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Chamber president Wight has words of praise

Local business welcomed the Budget yesterday, but warned that Bermuda's finances will take time to improve.

John Wight, president of the Chamber of Commerce, singled out continued effort to reduce the deficit and advance warning of changes to the tax system to ease the burden on lower earners as significant.

Mr Wight said: “The business community appreciates the approach of giving a long notice period regarding tax reform changes that businesses will need to plan for. We also strongly encourage Government to engage stakeholders as part of a collaborative and consultative process before these changes are implemented.”

Payroll tax, scheduled for major reform in the next year, went up 1 per cent to 15.5 per cent, with the employee contribution going up 0.5 per cent to 6 per cent.

Mr Richards also announced a new general services tax, set at 5 per cent.

But Mr Richards said that the entire payroll tax system would be overhauled for the next financial year and structured in a more progressive way to benefit lower-income earners.

Mr Richards added that the goods-based tax system was also due an overhaul, with changes to customs duties structures and the inclusion of a services sales tax, which could be implemented as early as the start of the 2017-18 tax year and raise $50 million a year.

He explained: “In order to broaden the tax base, a new services sales tax, the General Services Tax, will be levied on turnover from the provision of most services by service to the public.”

But Mr Richards said that the new tax would exclude banking, insurance and healthcare, as well as small service providers.

Mr Wight said that the Chamber was on record as saying the priority for this year's Budget was cutting the deficit so that Bermuda would be able to tackle its massive debt, likely to hit $2.2 billion by the end of this financial year.

And he added: “We were pleased to hear that the correlation between the number of people residing in Bermuda and economic growth.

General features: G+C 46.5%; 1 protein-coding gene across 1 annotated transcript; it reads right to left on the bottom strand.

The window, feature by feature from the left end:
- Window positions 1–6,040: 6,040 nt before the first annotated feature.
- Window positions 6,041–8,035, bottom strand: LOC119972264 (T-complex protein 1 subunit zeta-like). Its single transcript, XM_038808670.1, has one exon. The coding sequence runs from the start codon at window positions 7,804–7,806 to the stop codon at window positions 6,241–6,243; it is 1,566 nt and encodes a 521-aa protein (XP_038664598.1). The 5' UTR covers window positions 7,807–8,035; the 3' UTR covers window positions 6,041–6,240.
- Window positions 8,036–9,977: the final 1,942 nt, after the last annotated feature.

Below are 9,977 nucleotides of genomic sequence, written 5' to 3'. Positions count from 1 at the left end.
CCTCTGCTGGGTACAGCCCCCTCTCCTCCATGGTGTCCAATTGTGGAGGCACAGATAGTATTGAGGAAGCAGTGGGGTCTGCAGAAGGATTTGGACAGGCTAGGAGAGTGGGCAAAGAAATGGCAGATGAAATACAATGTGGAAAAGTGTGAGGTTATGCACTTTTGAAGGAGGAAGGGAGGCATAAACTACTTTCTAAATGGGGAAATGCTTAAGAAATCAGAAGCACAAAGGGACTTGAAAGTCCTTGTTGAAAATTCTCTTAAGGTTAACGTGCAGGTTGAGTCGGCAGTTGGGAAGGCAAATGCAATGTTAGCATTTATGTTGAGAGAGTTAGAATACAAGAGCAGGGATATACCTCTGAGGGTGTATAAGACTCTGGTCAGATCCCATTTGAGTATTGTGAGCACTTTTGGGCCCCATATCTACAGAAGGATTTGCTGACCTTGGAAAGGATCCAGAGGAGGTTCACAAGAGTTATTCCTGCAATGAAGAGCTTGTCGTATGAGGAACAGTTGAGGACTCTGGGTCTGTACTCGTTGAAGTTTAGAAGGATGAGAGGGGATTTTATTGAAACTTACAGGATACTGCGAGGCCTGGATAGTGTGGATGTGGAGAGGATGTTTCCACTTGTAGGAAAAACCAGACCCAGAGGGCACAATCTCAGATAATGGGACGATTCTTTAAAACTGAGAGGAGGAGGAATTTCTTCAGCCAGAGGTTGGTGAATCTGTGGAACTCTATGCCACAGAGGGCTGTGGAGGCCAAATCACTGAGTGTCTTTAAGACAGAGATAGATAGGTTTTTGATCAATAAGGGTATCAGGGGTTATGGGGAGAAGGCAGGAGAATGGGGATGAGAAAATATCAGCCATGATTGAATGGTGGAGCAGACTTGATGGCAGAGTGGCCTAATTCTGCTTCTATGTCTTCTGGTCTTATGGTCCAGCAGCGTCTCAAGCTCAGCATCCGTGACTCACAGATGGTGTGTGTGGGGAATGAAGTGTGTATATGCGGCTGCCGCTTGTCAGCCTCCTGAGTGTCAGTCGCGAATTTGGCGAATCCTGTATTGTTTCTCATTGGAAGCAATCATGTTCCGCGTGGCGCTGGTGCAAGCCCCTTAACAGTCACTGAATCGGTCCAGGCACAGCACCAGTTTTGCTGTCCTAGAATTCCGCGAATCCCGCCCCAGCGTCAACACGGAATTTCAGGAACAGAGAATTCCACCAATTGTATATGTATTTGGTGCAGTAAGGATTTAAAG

“Economic growth, or GDP, is a function of the change in productivity and the change in the number of people in Bermuda.

“An ageing population in Bermuda and fewer Bermudians entering the workforce than those retiring is a fact and a trend that is worsening and worrying.

“There needs to be greater discussion in our community about how important it is to have more people live and work in Bermuda and how we do this to benefit Bermudians.”

Mr Wight said: “Our member organisations of the Chamber of Commerce continue to struggle.

“There is no opportunity for real growth until they have more people in Bermuda to sell their products and services to.”

And he welcomed tax reform plans, based on recommendations from the Caribbean Regional Technical Assistance Centre, part of the International Monetary Fund.

Mr Wight said: “Tax reform is long overdue. The minister's decision to remove tax loopholes that are illogical and unfair, along with a progressive tax system that recognises that those who earn higher wages should bear a greater brunt of taxes than they currently, is commendable.”

He added: “Our hope and expectation is that the cost to employers of tax reform, including the increase in payroll tax from 14.5 per cent to 15.5 per cent, which commences April 1, 2016, will not be too punitive.”

He added that the Chamber would discuss the Budget further after it examined it in detail. But Mr Wight said: “However, our initial thoughts are that the Budget was well thought out and continues progress towards improving Bermuda's finances.

“Measurable improvements will not be felt any time soon, however.”

Calling for collaboration: John Wight

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Published February 20, 2016 at 8:00 am (Updated February 20, 2016 at 9:29 am)

Chamber president Wight has words of praise

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